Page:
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Once again the Super Bowl has come and gone, and once again, everyone seems to be talking more about the ads than the game itself. But for all the hype that surrounds the 30-second spots, and for all of the money the companies paid to have them air (a whopping $2.6 million this year) some commercials didn't even seem to be trying. Whether they simply neglected to mention what the product they were selling did, looked like they were produced for cable access television, or featured some of the most hilariously bad acting we've seen since 7th grade sex education, all five of these ads made us wonder exactly what the companies were trying to accomplish. CRACKED presents the five worst ads that $2.6 million could buy this year.

Upon first seeing this ad in the opening quarter of the game, we were giddy with delight, waiting for the Geico caveman to drop in and hit us with the brilliant punch line that the over-achieving Pierce-and his sexually lustful colleagues-so clearly deserve. But it never came, and we were forced to confront the reality that this ad was meant to be taken seriously. Maybe the joke was that the ad never specifies what, exactly, SalesGenie.com helps you sell. Our guess: either boats or something that isn't a boat.
When the ad was shown again in the third quarter, all of the brilliant moments started jumping out at us. There's the part where Pierce wants to hit the golf course with Walter, but Walter can't make it because he's too busy shuffling through papers and contemplating his inability to achieve an erection. Immediately after, Pierce is stopped by his boss, who tells him, "You're doing great! Wanna come to my house for dinner tonight?" Pierce's boss doesn't waste any time with small talk, because he knows that if you bore Pierce with small talk, Pierce is almost definitely going to fuck your wife.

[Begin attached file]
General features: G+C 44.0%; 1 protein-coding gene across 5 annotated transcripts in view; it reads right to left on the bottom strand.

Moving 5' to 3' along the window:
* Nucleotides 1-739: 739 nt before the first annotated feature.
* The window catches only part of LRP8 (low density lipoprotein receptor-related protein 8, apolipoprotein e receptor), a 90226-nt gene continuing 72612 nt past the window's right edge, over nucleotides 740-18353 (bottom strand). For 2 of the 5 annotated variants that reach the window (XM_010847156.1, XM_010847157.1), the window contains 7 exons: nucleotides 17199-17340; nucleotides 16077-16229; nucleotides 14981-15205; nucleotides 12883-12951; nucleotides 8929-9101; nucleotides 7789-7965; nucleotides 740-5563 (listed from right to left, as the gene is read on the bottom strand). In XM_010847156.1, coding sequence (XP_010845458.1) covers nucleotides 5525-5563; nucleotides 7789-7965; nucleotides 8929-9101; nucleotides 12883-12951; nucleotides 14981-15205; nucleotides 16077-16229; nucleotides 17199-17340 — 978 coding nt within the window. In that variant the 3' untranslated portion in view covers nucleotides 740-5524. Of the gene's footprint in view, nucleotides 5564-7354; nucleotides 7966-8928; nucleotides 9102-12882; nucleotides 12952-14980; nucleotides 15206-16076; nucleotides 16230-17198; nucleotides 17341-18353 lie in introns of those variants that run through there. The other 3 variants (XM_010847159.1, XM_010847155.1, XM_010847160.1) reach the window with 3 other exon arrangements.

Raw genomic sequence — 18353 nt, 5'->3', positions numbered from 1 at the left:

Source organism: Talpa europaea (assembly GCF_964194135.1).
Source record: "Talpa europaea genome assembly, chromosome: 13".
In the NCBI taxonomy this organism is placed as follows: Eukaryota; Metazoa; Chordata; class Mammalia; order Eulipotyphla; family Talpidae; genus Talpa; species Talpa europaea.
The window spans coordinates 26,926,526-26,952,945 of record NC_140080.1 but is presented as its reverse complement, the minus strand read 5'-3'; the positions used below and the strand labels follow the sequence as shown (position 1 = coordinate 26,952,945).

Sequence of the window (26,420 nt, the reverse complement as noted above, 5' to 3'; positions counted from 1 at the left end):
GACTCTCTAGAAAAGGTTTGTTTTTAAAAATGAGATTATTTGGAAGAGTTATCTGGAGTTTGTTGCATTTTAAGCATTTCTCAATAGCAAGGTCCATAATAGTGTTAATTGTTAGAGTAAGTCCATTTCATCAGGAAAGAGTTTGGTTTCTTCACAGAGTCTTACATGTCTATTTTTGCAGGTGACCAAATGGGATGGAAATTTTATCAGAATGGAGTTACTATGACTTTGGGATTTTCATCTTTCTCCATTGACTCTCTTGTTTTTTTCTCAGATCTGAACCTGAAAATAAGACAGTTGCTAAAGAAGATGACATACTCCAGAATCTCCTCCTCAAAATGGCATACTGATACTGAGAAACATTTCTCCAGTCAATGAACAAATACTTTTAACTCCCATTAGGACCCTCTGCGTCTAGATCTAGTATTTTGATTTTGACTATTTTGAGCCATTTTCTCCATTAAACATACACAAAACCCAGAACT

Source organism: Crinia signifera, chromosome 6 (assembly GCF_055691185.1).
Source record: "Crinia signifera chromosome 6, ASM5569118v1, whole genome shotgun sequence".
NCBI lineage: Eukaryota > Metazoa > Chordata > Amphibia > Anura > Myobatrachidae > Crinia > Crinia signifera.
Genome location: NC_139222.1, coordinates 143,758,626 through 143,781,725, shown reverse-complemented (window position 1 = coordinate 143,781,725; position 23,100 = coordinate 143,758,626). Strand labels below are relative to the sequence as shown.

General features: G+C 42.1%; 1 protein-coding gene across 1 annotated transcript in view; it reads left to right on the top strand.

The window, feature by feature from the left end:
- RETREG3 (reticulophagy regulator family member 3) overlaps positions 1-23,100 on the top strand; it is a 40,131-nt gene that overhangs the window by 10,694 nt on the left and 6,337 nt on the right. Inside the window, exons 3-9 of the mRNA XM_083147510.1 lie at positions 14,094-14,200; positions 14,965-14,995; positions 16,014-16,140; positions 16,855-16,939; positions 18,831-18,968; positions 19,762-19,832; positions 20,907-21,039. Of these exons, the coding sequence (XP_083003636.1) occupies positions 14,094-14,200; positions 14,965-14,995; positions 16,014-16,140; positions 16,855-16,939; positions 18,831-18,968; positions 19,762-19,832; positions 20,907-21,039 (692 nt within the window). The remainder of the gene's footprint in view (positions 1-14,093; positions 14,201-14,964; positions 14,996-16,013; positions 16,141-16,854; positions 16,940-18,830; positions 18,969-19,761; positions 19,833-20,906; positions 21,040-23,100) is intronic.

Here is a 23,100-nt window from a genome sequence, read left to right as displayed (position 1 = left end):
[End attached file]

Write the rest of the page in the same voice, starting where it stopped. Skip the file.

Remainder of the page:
There's also the woman who says, "Pierce, what's with the new sports car? How about a ride?" because apparently she's only able to speak in questions that sound like they've been written for Dennis the Menace (you half expect her to follow it up with, "Gosh mister!") Pierce replies with a tantalizingly open-ended, "Maybe!" revealing himself as a cunning master of seduction.
We close out the office portion of the commercial with a hypnotized underling (who's named Watley for some reason) coming into Pierce's resplendent office, gazing into Pierce's handsome eyes, and asking, "How do you do it?" Pierce ignores the overwhelming sexual tension, and finally, grandly, let' us in on his little secret: "Only fools work hard. I work smart!" YES! OF COURSE! But wait-what if we work both HARD and SMART? But no, that can't be possible, otherwise Pierce would have told us so. After all, only fools work hard. Hopefully, the millions of school children watching this Super Bowl-cheering on their heroes and believing that they, too, could one day play in the Super Bowl if they put in the practice and spill the blood, sweat, tears-hopefully they take Pierce' advice to heart. "Only fools work hard." Horatio Alger would be proud.
The real kicker is in the last few seconds, when we see the woman who is unreasonably impressed by sports cars getting out of Pierce's ride in front of his enormous mansion. The SalesGenie.com advertising whizzes leave what happens next up to your imagination, but we're guessing ol' Pierce didn't bring her back to his place to give her a tennis lesson. In the directors cut, they dial up Walter on speakerphone and make him listen as they have vigorous from-behind sex, at which point Walter realizes the lady-moans on the other end are those of his daughter who's been interning as Pierce's secretary for the semester. Walter then jumps off a bridge like that robot in the GM commercial.
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